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Girls: Now As Unbelievable As It Is Unlikable

by Aly Semigran February 2, 2014 6:00 am
<i>Girls</i>: Now As Unbelievable As It Is Unlikable

In case you hadn't noticed, I really did not have any fond feelings for last week's episode of Girls. I thought it was nasty and ugly and showed not only the immaturity of these characters, but the show itself. (You'd like to think that by Season 3 there'd be some emotional growth for the female characters on a show called Girls.) On the other hand, "Dead Inside" allowed me, as a former champion of this series, to disconnect from even remotely liking any of these characters for good. It concretely proved that these are terrible, selfish sociopaths and I'm no longer laughing at their once-relatable twentysomethings-in-New-York-City antics, but marveling slack-jawed at what Millennial monsters they are. That's not to say I still wasn't disgusted with some of their behavior in last night's episode, "Only Child," I'm just no longer surprised by it. This is the M.O. of the show now. Well, the girls, anyway. That said, in addition to no longer being likable or relatable, Hannah and Co. are now utterly unbelievable.

Here's why: After literally one successful meeting with an ass-kissing book publisher (does anyone find Hannah that funny?), Hannah gets an offer to turn her stories into a real book instead of an e-book deal she had with Mill Street. Now before I get into the real logistics of the "problem" Hannah faces, can we talk about the weird dig at Mindy Kaling? "She holds back," the fawning book publisher tells her, adding, "You take it there, and you take it even further." Her annoying assistant adds, "Mindy Kaling is not writing about choking on long balls." I'm sorry, that's a problem…why? I'm not the biggest Mindy Kaling fan myself, but what the hell was the point? That Hannah (or, you know, Lena Dunham) is more daring than Mindy Kaling? Maybe, but that's also not Kaling's style, at all. This isn't a competition. People tend to like Mindy Kaling because she is more palatable and funnier.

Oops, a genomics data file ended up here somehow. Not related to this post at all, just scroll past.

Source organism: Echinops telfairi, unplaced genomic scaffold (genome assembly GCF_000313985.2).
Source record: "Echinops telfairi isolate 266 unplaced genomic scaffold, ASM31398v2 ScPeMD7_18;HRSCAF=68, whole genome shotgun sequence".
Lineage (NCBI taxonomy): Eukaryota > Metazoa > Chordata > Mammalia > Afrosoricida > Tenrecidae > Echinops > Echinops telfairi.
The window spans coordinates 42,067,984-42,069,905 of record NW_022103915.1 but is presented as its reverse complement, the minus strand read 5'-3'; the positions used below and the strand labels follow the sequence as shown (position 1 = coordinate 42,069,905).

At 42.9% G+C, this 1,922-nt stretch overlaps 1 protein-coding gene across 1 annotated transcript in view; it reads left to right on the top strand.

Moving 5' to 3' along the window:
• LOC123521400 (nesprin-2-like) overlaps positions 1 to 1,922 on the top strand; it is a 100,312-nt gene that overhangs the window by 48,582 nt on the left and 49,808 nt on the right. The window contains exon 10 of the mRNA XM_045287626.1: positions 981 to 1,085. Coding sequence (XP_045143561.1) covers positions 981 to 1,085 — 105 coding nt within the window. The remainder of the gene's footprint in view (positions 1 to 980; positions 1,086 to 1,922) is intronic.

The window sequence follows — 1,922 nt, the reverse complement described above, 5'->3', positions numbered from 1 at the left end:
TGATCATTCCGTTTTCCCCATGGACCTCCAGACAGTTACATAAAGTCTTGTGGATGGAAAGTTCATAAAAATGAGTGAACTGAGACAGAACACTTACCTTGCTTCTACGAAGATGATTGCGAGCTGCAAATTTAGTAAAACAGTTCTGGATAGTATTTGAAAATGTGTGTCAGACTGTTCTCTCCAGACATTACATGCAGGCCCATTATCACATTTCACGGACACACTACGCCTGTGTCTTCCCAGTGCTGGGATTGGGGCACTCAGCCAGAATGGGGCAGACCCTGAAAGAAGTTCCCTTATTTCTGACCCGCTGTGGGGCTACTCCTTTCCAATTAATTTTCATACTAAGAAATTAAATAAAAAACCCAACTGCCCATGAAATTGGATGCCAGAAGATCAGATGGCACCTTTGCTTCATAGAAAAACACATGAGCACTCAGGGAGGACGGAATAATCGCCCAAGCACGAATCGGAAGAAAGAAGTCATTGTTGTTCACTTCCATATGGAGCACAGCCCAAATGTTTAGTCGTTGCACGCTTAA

Anyway, Hannah's elation is brief when she finds out that she actually can't give her work over to the new publisher because, according to the Mill Street contract, they "own the rights to the book since they paid you." They also won't "release the rights of any books they acquire for three years." There's a number of things wrong with this, including the fact that because David Pressler-Goings has died, apparently all of his projects are being shelved. Say what? Nothing like this would ever happen. An agent (if Hannah did have an agent) would negotiate for the rights back. Simply put, contracts get broken all the time and authors take their work to other publishers. Dunham has a book deal – a widely publicized one, at that – so you'd like to think she'd get the details right. But, I guess they needed more dramatic effect than reality for what Hannah (who refused the idea of writing new stories instead) called "the worst thing that's ever happened to me."